The suspicion and hostility of individuals thrown together from diverse backgrounds and forced to compete gives rise to the most fantastic ideas that naturally take the form of the obvious differences among the individuals: race, national origin, religion, language, culture, skin color, gender. To state any or all of these fantastic ideas may be older than capitalism, simply means the individuals seek to make sense of the purely accidental nature of capitalist social relations through now outmoded conceptions.
The nature of class relations are such that racism does not require any manipulation by the capitalist class at all, but this fact is, first and foremost, only an expression of the nature of the relations themselves: In labor theory, bourgeois production relations do not even require a capitalist. The capitalist in labor theory is solely a personification of a set of material economic relations in which, in the most developed form of the mode of production, the capitalist class itself has been rendered entirely superfluous to the mode of production and is reduced to a class of unproductive speculators.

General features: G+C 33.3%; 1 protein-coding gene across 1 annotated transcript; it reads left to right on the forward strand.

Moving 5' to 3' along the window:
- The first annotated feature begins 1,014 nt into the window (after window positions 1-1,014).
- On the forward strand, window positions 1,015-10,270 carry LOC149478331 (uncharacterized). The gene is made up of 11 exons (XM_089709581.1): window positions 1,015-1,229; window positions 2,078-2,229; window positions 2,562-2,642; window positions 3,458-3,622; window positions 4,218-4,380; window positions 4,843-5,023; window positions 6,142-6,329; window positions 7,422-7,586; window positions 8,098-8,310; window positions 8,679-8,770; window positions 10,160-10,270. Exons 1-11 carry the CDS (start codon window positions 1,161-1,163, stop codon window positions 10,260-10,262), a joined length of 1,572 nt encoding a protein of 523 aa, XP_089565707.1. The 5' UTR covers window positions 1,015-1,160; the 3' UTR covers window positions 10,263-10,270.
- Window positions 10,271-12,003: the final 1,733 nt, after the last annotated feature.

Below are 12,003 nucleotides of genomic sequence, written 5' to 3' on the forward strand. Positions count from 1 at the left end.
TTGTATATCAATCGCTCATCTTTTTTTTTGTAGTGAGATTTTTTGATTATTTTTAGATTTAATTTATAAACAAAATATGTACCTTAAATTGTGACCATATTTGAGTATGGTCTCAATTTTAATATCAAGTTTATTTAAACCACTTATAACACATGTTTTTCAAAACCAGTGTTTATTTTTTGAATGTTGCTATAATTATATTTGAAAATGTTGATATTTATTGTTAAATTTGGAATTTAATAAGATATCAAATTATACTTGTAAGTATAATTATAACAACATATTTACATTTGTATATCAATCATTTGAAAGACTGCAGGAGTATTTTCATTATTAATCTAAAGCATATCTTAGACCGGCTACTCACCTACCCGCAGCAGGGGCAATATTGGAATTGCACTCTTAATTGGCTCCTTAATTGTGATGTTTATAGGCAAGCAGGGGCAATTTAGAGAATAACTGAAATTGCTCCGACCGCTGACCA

To ascribe inner working class conflicts to the other class does nothing at all to advance our understanding of the nature of relations within the working class and, therefore, of what it takes to advance its association. It is not, as Marxist seem to think, bourgeois consciousness actively created, managed and spread by some Bilderburg-type group of conspirators. Ideologies like racism are abstract, fetishized products of the material conditions of the existing mode of production.